Fundamentally, though, I wanted to answer a simple question: could you do the sort of gravitational assist that’s typically possible if the spacecraft and planet orbit in opposite directions? And I got an answer: basically, no.

Nicholas Copernicus

Nicholas Copernicus – February 19, 1473 to May 24, 1543

Source: Wikimedia Commons

Historical Events During Life of Copernicus

In 1492, Christopher Columbus, trying to create a more direct trade route between India and Spain, becomes the first European explorer to discover the Americas.

In 1517, Martin Luther posts his theses, a list of grievances with the Catholic Church. This begins the protestant reformation.

Other Historical Figure During Life of Copernicus

Niccolò Machiavelli lived from 1469-1527. He was an incredibly influential philosophical thinker who is often considered to be the founder of political science, as he was one of the first to approach the subject in a systematic way that analyzed how to govern effectively as opposed to writing about normative judgments.

Reflection

What stuck out was how little happened during Copernicus’s lifetime. The periods before and after his lifetime were both far more eventful – more wars, more societal changes, more scientific advancement, etc. In part, this seems caused by him. He helped progress Europe from an era where ideas stemmed mostly from Aristotelian logic and introspection. He moved us towards looking more at external evidence and towards a more modern conception of what science is. And this matches with some of the other people who lived at the same time. Machiavelli and Martin Luther, like Copernicus, transformed how the West viewed (and views) the world. Above all else, Copernicus seemed to live during a time that planted the seeds for future changes and revolutions.

The Universe as the United States

If there’s one straightforward lesson from astronomy, it’s that we’re tiny. We’re small compared to the Earth’s vast size, which is small compared to the Sun, which is tiny compared to the space that contains our solar system, which is a tiny dot in one arm of the Milky Way galaxy, which is one of roughly two trillion galaxies in the observable universe.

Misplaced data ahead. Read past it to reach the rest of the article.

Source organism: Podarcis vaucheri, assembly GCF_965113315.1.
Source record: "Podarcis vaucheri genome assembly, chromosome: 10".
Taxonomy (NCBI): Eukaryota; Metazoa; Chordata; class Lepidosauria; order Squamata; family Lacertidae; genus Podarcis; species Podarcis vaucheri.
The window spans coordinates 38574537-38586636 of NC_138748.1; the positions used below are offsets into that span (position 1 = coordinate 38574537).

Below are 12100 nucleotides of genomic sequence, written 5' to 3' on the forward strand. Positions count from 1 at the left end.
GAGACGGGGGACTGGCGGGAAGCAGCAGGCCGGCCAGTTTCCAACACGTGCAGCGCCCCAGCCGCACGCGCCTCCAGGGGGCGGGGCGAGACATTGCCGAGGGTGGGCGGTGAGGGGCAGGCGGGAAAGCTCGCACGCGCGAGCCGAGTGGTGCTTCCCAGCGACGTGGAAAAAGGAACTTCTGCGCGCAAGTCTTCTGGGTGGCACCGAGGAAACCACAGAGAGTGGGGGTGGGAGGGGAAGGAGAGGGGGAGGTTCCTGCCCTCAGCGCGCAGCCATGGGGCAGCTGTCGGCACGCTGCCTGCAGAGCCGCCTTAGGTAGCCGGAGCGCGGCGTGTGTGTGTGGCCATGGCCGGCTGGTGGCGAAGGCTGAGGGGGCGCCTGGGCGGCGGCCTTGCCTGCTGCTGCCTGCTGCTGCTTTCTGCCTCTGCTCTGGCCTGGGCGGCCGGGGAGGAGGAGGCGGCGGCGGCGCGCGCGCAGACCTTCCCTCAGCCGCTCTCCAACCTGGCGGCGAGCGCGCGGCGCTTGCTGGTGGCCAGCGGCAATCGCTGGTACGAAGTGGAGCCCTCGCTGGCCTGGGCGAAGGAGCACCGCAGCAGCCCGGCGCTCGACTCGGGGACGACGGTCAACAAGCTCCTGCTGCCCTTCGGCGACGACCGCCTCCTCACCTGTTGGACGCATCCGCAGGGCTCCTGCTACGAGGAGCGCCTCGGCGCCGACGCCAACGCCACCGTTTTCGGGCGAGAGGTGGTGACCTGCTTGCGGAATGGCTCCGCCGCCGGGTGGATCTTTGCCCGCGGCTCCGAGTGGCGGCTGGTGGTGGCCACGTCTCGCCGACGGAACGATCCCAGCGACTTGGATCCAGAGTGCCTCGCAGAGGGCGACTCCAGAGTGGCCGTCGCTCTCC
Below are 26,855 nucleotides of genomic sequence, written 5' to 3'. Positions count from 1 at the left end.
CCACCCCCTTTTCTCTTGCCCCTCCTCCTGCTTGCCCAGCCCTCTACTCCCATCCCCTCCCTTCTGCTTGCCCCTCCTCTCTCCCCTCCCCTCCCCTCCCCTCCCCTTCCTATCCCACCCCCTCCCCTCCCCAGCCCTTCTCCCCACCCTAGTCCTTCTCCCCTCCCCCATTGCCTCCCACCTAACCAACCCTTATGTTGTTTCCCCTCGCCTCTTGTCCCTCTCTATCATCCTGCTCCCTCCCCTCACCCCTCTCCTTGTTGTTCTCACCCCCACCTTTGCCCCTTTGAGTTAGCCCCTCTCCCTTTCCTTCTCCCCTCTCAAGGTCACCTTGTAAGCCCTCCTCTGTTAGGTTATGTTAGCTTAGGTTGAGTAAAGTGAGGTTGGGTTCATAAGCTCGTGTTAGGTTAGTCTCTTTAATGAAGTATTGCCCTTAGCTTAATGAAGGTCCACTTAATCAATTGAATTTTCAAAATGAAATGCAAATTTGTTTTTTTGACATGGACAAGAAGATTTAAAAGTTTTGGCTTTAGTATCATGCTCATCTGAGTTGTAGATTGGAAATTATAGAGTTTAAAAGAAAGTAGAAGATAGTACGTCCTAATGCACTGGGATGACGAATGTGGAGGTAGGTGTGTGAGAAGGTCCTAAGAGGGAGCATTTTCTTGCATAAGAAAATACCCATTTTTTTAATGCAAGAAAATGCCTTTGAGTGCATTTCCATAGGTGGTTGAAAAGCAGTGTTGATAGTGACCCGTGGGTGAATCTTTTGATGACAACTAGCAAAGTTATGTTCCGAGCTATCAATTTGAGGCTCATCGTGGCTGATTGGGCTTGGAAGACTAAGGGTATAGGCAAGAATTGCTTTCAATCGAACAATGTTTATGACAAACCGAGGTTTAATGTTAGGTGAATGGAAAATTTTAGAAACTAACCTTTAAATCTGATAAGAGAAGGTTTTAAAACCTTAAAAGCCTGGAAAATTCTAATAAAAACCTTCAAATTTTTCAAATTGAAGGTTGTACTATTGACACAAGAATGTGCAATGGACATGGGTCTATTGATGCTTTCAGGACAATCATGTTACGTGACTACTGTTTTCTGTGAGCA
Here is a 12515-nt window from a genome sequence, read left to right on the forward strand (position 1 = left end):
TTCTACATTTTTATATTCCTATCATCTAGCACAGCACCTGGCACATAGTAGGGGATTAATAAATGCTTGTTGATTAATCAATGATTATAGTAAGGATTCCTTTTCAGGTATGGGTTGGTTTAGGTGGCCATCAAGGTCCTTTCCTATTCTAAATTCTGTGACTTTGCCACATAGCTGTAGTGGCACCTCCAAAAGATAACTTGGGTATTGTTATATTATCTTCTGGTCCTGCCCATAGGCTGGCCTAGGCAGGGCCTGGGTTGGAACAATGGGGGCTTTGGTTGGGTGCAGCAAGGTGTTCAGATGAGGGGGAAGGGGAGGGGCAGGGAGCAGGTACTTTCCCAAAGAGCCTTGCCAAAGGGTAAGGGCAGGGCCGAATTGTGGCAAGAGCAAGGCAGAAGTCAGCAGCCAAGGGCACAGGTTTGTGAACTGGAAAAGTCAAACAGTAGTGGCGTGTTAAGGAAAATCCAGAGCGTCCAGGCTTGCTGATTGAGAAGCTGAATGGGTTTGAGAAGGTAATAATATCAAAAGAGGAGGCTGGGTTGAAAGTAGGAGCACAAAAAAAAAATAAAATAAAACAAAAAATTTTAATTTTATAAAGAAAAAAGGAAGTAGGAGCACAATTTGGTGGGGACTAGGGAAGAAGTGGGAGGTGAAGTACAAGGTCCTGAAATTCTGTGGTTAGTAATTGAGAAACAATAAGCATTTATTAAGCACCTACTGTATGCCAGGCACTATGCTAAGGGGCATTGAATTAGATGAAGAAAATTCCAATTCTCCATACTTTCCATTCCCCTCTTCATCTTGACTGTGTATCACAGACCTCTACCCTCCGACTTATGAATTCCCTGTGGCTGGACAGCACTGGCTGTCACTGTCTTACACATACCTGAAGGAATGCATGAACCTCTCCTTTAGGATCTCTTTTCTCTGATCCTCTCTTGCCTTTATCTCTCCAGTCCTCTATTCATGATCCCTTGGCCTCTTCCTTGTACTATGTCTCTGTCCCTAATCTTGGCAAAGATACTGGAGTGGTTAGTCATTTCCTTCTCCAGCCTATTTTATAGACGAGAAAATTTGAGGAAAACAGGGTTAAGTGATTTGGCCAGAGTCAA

It’s almost impossible to try to grasp the universe’s size directly. Because it’s far beyond the size of anything we interact with daily, it’s hard to comprehend. It’s easier if we scale it to the size of the United States, and see how big it makes things we’re more familiar with (e.g. the size of the Earth). We can go step by step through some of the steps between the size of the Earth and the size of the Milky Way.

To begin, we need the size of the United States. We can use the distance from Portland, Maine to Los Angeles (about 2,600 miles) as an estimate of its size. This lets us start to scale. The Earth’s diameter is about 12,700 km, but the distance to the Moon is 384,000 km. So, if we scaled down the Earth and the Moon to put the Earth in Los Angeles and the Moon in Maine, the Earth’s diameter would be about 86 miles. If one “corner” of the Earth were in Los Angeles, the opposite side would only reach about halfway to Nevada.

Source: Screenshot from Google Maps

The Sun is much further away. The Sun is about 150 million km from the Earth, almost 400x further than the Moon. If we scaled down the universe to fit the Sun in Maine while keeping the Earth in LA, the Earth would only be .22 miles wide. Viewed from above, a circle containing the Earth would be .6 square miles – about .1% of Los Angeles’s actual 487 square miles.

This shows how little space the Earth truly takes up, relative to its distance from the Sun. But what if we go a step further? What if we put one edge of the Milky Way in Los Angeles, and the other side in Maine? The short answer: things stop making sense. The Milky Way is 1,000,000,000,000,000,000 km across, or 621 million billion miles. To scale that down the to the size of the US (2,600 miles), the Earth would become 53 nanometers. A fingernail is somewhere around .4mm thick. So if we scaled down the Milky Way to the size of the US, you could fit 7,500 Earths side-to-side and it would only be as wide as your fingernail is thick.

We’re tiny.

A Bit About Me

Hi Reader!

My name is Andrew Talley, and I’m a sophomore Computer Science/Philosophy major studying at Vanderbilt University. After I graduate, I plan to go to law school. As a result, my activities on campus are both law-related. I’m a member of Vanderbilt’s Moot Court club, where we compete against other undergraduate schools in fake appellate cases. I’m also a member of Vanderbilt’s Mock Trial club, where we compete against other undergraduate schools in fake civil/criminal cases (you may notice a pattern).

In my spare time when I can’t find something more productive to do, I’m a big fan of TV. In particular, I can’t recommend The Good Place highly enough. It’s surprisingly witty and has a bewilderingly good plot for a network comedy.

Thank you for reading this, and expect more Good Place gifs in the future.

Andrew